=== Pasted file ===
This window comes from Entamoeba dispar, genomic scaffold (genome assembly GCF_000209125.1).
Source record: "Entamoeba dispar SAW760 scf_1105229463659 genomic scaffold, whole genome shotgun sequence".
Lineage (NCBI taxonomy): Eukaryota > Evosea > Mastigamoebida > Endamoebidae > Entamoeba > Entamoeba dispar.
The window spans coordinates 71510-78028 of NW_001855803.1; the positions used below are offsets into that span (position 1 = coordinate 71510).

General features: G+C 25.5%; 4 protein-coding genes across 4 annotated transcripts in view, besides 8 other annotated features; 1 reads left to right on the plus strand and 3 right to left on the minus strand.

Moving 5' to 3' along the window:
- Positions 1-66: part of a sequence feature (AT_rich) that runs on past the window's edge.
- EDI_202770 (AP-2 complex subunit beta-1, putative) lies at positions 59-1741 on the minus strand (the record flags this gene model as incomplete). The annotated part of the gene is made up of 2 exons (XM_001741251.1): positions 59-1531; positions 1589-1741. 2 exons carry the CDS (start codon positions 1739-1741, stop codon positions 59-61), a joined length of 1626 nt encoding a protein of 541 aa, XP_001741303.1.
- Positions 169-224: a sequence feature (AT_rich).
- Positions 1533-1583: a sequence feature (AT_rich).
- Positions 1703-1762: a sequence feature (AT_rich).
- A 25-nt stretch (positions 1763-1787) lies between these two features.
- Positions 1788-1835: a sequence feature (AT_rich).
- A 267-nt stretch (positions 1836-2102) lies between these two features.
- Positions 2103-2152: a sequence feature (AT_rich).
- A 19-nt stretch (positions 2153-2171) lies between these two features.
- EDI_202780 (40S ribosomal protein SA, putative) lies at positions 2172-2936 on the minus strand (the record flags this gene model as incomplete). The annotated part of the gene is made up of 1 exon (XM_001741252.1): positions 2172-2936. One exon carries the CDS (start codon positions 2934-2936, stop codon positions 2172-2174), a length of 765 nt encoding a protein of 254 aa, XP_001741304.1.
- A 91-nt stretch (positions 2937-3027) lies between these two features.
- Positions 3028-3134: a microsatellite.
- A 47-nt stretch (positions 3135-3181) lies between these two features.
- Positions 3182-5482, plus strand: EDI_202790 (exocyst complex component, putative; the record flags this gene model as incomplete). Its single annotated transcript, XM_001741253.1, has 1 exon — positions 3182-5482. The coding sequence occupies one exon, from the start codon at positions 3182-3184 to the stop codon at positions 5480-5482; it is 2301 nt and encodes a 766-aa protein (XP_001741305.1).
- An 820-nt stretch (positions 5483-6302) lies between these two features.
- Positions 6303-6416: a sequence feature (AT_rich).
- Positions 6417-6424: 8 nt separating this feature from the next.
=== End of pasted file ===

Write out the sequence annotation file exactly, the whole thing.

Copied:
This window comes from Entamoeba dispar, genomic scaffold (genome assembly GCF_000209125.1).
Source record: "Entamoeba dispar SAW760 scf_1105229463659 genomic scaffold, whole genome shotgun sequence".
Lineage (NCBI taxonomy): Eukaryota > Evosea > Mastigamoebida > Endamoebidae > Entamoeba > Entamoeba dispar.
The window spans coordinates 71510-78028 of NW_001855803.1; the positions used below are offsets into that span (position 1 = coordinate 71510).

General features: G+C 25.5%; 4 protein-coding genes across 4 annotated transcripts in view, besides 8 other annotated features; 1 reads left to right on the plus strand and 3 right to left on the minus strand.

Moving 5' to 3' along the window:
- Positions 1-66: part of a sequence feature (AT_rich) that runs on past the window's edge.
- EDI_202770 (AP-2 complex subunit beta-1, putative) lies at positions 59-1741 on the minus strand (the record flags this gene model as incomplete). The annotated part of the gene is made up of 2 exons (XM_001741251.1): positions 59-1531; positions 1589-1741. 2 exons carry the CDS (start codon positions 1739-1741, stop codon positions 59-61), a joined length of 1626 nt encoding a protein of 541 aa, XP_001741303.1.
- Positions 169-224: a sequence feature (AT_rich).
- Positions 1533-1583: a sequence feature (AT_rich).
- Positions 1703-1762: a sequence feature (AT_rich).
- A 25-nt stretch (positions 1763-1787) lies between these two features.
- Positions 1788-1835: a sequence feature (AT_rich).
- A 267-nt stretch (positions 1836-2102) lies between these two features.
- Positions 2103-2152: a sequence feature (AT_rich).
- A 19-nt stretch (positions 2153-2171) lies between these two features.
- EDI_202780 (40S ribosomal protein SA, putative) lies at positions 2172-2936 on the minus strand (the record flags this gene model as incomplete). The annotated part of the gene is made up of 1 exon (XM_001741252.1): positions 2172-2936. One exon carries the CDS (start codon positions 2934-2936, stop codon positions 2172-2174), a length of 765 nt encoding a protein of 254 aa, XP_001741304.1.
- A 91-nt stretch (positions 2937-3027) lies between these two features.
- Positions 3028-3134: a microsatellite.
- A 47-nt stretch (positions 3135-3181) lies between these two features.
- Positions 3182-5482, plus strand: EDI_202790 (exocyst complex component, putative; the record flags this gene model as incomplete). Its single annotated transcript, XM_001741253.1, has 1 exon — positions 3182-5482. The coding sequence occupies one exon, from the start codon at positions 3182-3184 to the stop codon at positions 5480-5482; it is 2301 nt and encodes a 766-aa protein (XP_001741305.1).
- An 820-nt stretch (positions 5483-6302) lies between these two features.
- Positions 6303-6416: a sequence feature (AT_rich).
- Positions 6417-6424: 8 nt separating this feature from the next.